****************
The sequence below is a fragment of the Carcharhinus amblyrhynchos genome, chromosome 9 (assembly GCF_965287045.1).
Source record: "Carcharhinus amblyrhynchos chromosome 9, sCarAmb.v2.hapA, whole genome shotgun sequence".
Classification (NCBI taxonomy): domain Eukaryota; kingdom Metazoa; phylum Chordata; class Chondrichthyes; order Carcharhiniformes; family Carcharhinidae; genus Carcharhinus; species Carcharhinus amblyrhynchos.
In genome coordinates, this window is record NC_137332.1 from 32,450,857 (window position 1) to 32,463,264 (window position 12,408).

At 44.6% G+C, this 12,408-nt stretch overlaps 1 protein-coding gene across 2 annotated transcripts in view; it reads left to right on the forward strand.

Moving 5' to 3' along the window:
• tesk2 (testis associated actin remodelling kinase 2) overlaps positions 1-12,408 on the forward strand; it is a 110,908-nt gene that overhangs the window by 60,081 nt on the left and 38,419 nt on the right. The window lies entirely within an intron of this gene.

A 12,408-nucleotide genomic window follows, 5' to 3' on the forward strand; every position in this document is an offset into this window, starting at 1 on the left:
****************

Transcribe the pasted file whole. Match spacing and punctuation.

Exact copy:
The sequence below is a fragment of the Carcharhinus amblyrhynchos genome, chromosome 9 (assembly GCF_965287045.1).
Source record: "Carcharhinus amblyrhynchos chromosome 9, sCarAmb.v2.hapA, whole genome shotgun sequence".
Classification (NCBI taxonomy): domain Eukaryota; kingdom Metazoa; phylum Chordata; class Chondrichthyes; order Carcharhiniformes; family Carcharhinidae; genus Carcharhinus; species Carcharhinus amblyrhynchos.
In genome coordinates, this window is record NC_137332.1 from 32,450,857 (window position 1) to 32,463,264 (window position 12,408).

At 44.6% G+C, this 12,408-nt stretch overlaps 1 protein-coding gene across 2 annotated transcripts in view; it reads left to right on the forward strand.

Moving 5' to 3' along the window:
• tesk2 (testis associated actin remodelling kinase 2) overlaps positions 1-12,408 on the forward strand; it is a 110,908-nt gene that overhangs the window by 60,081 nt on the left and 38,419 nt on the right. The window lies entirely within an intron of this gene.

A 12,408-nucleotide genomic window follows, 5' to 3' on the forward strand; every position in this document is an offset into this window, starting at 1 on the left: